Preliminary excavations at the beginning of January 1961 began near a remote valley named Taruga near the village of Takushara. The trial excavations took place during a period of eight days. The finds included objects of wrought iron, a quantity of iron slag, fragments of tuyere, pottery, figurine fragments, red ocher, quartz hammer-stones, and small concentrations of charcoal. The most famous finds at the site were the pottery graters which were shallow, flat-bottomed dishes which were deeply scored inside with diced patterns to produce a sharp abrasive surface. These pottery graters were probably used for food preparation. In the preliminary excavation a proton magnetometer survey was used to try and locate furnaces. The survey revealed a total of 61 magnetic anomalies which were mostly located in a flat, central area which probably indicated the limits of actual occupation. Twenty of the anomalies revealed concentrations of slag and nine of them contained in situ structures of furnace walls and bases. The most common type of artefact found was domestic pottery which can be divided into two different types. One type are bowls or shallow basins without lips and the other are globular pots which have averted lips. Because of this preliminary excavation, the Nok Culture would start being regarded as belonging to the Iron Age.[1]

Archaeology[edit]

In 1989, German scientists were working in northeastern Nigeria's Chad Basin as part of a cooperative project between the University of Maiduguri located in Borno State, Nigeria, and archaeologists of Goethe University Frankfurt. This project examined the beginnings of sedentary farming societies in the Chad Basin. Questions arose about whether there were other societies like those in the Chad Basin, and these questions led the team to investigate the Nok Culture. In the early steps of the Frankfurt Nok Project, researchers had difficulty finding sites to excavate. The team began collaborating with Umaru Yusuf Potiskum and they started finding distinct Nok culture sites, although most were looted.[9] A few sites, however, were still intact, and artefacts found at these sites are described below.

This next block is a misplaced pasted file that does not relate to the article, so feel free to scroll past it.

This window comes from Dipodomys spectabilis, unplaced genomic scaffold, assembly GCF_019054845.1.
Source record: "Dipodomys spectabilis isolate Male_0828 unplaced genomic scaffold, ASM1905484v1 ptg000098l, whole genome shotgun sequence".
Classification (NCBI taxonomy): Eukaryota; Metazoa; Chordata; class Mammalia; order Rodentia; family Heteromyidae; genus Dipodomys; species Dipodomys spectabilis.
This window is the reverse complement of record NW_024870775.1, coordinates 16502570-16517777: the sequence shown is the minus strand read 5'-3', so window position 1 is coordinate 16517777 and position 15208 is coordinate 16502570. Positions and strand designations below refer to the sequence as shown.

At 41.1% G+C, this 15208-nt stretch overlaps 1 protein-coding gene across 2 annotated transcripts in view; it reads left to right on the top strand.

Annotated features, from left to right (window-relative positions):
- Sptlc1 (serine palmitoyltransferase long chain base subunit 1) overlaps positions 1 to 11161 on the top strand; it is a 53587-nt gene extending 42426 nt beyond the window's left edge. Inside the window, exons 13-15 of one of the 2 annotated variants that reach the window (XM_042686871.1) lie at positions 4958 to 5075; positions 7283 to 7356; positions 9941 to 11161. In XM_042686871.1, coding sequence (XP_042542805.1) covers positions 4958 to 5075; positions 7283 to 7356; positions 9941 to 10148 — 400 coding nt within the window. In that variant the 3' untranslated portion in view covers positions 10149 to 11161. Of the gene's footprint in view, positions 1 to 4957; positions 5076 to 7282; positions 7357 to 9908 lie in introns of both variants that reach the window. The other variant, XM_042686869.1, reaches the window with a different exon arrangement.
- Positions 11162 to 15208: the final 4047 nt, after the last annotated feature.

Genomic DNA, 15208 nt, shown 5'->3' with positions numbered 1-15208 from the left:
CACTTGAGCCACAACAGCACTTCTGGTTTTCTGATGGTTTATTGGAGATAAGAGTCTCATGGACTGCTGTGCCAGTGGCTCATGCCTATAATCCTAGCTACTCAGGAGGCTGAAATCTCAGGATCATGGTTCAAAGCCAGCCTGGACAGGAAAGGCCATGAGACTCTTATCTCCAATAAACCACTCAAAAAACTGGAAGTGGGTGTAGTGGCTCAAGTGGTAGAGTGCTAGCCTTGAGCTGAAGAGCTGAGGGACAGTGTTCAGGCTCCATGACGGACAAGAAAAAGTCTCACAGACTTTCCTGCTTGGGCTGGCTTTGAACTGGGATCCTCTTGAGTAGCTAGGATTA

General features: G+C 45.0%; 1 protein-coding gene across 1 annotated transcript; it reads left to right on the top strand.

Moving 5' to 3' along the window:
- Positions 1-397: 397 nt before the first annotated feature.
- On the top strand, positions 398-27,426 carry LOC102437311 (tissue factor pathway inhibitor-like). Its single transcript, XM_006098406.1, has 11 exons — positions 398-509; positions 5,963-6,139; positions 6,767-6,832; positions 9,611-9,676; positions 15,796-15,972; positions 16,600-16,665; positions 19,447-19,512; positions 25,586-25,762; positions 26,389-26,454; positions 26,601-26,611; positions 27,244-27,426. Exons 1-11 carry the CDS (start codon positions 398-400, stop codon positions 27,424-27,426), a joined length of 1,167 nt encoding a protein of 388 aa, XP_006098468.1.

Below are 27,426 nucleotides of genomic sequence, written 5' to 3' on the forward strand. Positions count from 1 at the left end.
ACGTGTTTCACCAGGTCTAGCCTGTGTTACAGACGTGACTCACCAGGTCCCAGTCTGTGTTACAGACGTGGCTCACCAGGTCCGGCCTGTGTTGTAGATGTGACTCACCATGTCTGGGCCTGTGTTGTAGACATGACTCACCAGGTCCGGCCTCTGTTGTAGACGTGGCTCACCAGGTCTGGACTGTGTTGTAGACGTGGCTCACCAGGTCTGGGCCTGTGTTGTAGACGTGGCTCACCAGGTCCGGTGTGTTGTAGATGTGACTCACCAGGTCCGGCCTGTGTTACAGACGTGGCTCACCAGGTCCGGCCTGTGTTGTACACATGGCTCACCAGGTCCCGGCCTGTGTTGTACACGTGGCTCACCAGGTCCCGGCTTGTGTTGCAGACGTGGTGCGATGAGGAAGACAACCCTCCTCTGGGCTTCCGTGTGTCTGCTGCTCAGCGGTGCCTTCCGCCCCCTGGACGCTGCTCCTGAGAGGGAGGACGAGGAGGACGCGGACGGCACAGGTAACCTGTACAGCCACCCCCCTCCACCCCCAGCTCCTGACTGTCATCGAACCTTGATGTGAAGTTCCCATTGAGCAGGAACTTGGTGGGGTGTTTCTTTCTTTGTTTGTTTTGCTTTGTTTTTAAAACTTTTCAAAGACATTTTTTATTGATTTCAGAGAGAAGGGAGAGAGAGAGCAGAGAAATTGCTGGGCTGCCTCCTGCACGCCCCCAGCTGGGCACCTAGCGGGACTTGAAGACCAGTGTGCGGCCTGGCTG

Stone tools[edit]

The shapes of stone tools found at Nok sites change little throughout the entire span of the Nok Culture. What tends to strike researchers is a lack of cutting tools. Apart from stone axes, no tools with a cutting edge have been found. Projectile points made of either iron or stone are also absent from Nok sites.

Grinding tools are very common at Nok sites. They are rarely preserved in one piece, but can still illustrate the different shapes and sizes of tools used throughout the Nok Culture. Grinding stones were made of quartzite, granitic, or metamorphic rock. At the site of Ungwar Kura, grinding stones seem to have been placed in a certain order, and at the site of Ido huge grinding slabs were arranged in an upright position with pots and stone beads next to them. This context is assumed to have been ritual in some way. Most of the grinders are merely hand-sized. Throughout Nok sites, there is an abundance of grinding slabs but there seems to be a low number of hand stones. It is a possibility that those of the Nok Culture used these grinders until they reached a certain state of wear and then were used as a sort of pestle.[9]

Another material used by the Nok are ground stone axes which seemed to be used for mostly food production which is typically made from fine-grained volcanic rock and a few made from siliceous rock. These ax blades tend to be smaller in size, the largest reaching 20 centimeters. Stone balls appear at almost every Nok site and are approximately palm-sized. They were probably used as hammerstones or for roughening the surface of a grinding stone. Not all of them are ball shaped, however, and many have chipping marks all over or at least in one place. These stone balls likely would have served as mobile grinding stones.These ax blades tend to be smaller in size, the largest reaching 20 centimeters.[9]

Stone rings have also been found at Nok Culture sites. They are normally just fragments but can be distinguished as rings because of their flat, oval or triangular cross sections and their shapes. These stone rings are very rare and their purpose is unknown. Another rare find is stone beads, which are typically found as if arrayed on strings. Beads tend to be carefully made out of hard siliceous rock such as quartz, chalcedony, jasper, or carnelian. There are three different bead shapes: cylindrical, which is the most common shape, as well as rod and ring-shaped.[9]

Ceramics[edit]

Potsherds are the most abundant archaeological artefacts at Nok sites. Since 2009, excavated pottery has been undergoing systematic analysis with a central aim to try and establish a chronology. Certain attributes of the pottery such as decoration, shape and size appear with an increasing frequency and then disappear being replaced with different pottery attributes. This change can sometime allow one to divide the progression into different intervals based on the different attributes. In total approximately 90,000 potsherds have been collected, and out of that 15,000 have been considered diagnostic meaning that they are decorated, sherds from the rim or the bottom of the vessel, or they have handles or holes in them. The results of the pottery analysis can be delineated into three distinct time periods: Early, Middle, and Late.[11]